Early one Halloween night I was nursing a soft drink in a back booth at The Enchantment.  That’s a dingy roadhouse north of here. I was on my second bottle of pop when Kaybe rolled up.

KB 11.2 (Kaybe for short) is my alien friend from outer space.  He  looks like a giant tuna fish can. Erector Set arms sprout from the curved sides of his body. Three spindly legs drop from the flat underside of his stainless steel torso.  He has ball bearing wheels for feet, and three sensor-eyes wave at you from the ends of floppy antennae on the top of his lid.  Kaybe eats drinks and communicates telepathically.

No one at the Enchantment even looks up when Kaybe rolls in.  If fact, some of the patrons, including Harry the Hulk and his diminutive pal Miniature Mike, are also aliens from outer space.   So is the waitress, Four Finger Fanny.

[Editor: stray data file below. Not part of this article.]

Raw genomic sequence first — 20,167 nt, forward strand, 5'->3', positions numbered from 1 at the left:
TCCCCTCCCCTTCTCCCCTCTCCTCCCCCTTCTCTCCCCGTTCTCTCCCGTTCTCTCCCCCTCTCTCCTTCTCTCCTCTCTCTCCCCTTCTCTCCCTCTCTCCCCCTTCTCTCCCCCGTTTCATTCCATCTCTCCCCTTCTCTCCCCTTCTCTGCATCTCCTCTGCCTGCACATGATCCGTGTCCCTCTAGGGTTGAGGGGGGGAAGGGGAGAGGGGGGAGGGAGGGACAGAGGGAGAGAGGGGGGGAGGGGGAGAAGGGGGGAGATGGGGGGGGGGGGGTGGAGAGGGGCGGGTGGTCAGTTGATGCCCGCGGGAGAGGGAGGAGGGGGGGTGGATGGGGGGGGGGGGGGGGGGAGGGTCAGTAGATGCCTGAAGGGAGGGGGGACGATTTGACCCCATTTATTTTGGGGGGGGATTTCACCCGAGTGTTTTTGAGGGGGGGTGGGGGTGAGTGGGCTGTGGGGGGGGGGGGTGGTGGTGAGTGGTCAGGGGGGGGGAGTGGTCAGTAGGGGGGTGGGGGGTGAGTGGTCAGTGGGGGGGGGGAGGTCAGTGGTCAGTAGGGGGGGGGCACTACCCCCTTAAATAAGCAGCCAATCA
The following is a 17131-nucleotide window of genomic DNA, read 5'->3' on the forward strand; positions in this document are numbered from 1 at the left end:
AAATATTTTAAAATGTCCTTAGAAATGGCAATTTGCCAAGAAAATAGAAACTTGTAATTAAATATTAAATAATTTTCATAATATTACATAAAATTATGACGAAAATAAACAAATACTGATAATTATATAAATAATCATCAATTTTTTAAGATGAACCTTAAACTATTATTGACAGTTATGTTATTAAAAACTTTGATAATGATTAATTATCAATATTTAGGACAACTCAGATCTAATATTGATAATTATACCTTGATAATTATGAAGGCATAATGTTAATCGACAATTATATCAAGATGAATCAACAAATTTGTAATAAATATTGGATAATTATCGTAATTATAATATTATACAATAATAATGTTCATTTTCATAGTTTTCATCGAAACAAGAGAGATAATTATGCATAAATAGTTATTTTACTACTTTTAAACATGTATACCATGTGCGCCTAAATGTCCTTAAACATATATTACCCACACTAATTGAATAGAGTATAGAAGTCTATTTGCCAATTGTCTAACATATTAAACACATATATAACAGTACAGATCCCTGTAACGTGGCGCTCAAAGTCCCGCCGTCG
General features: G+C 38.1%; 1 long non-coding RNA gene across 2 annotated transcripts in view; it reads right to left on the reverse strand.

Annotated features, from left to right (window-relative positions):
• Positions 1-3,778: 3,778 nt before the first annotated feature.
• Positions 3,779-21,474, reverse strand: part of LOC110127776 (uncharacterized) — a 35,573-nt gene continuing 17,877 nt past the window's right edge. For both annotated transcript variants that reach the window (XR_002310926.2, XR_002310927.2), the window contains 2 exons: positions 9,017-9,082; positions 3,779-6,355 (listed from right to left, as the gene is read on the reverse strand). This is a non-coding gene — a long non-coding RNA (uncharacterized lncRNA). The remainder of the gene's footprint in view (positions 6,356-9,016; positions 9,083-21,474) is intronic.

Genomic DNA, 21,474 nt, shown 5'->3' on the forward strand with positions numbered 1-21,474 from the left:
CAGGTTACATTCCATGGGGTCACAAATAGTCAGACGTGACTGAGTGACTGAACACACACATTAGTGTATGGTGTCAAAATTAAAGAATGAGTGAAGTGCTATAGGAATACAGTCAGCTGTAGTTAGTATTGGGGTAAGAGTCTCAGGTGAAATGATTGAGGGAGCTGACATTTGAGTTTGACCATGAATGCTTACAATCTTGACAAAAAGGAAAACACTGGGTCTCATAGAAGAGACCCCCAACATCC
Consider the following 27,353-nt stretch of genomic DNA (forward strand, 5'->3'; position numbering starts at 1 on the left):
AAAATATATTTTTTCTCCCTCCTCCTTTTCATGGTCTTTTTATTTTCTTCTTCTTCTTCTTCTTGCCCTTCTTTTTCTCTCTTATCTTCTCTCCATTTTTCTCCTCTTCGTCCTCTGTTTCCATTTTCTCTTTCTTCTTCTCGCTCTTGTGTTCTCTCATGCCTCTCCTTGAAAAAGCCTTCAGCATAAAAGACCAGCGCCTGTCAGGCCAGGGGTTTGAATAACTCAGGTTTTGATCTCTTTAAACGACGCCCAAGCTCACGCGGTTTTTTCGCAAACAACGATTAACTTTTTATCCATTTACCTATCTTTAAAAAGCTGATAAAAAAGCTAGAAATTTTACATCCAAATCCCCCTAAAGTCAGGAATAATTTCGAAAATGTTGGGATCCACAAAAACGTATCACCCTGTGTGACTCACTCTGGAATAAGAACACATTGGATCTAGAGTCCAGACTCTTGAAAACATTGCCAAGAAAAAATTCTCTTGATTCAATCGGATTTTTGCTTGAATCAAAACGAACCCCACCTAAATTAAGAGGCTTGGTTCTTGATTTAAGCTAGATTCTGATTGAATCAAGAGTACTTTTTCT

Kaybe gave me a telepathic “hi,” and joined me.

“Kaybe, where’ve you been?” I asked.

“Doing some business in a galaxy far away.”

“Well I’m glad you’re  back.  Let me buy you a drink. Fanny, please bring Kaybe a Sarsaparilla.”

Just then four costumed customers walked in and sat down at a booth near us.  There was a green-faced witch wearing a pointy black hat; a short, potbellied Frankenstein monster with a realistic looking bolt in his neck; a realistic looking Chewbacca, and an aging Princess Leia.

With all three eyes, Kaybe  stared at the newcomers.

“What galaxy are they from?” he asked.

“Those are earthlings,” I said. “It’s Halloween. Those folks are just wearing costumes.”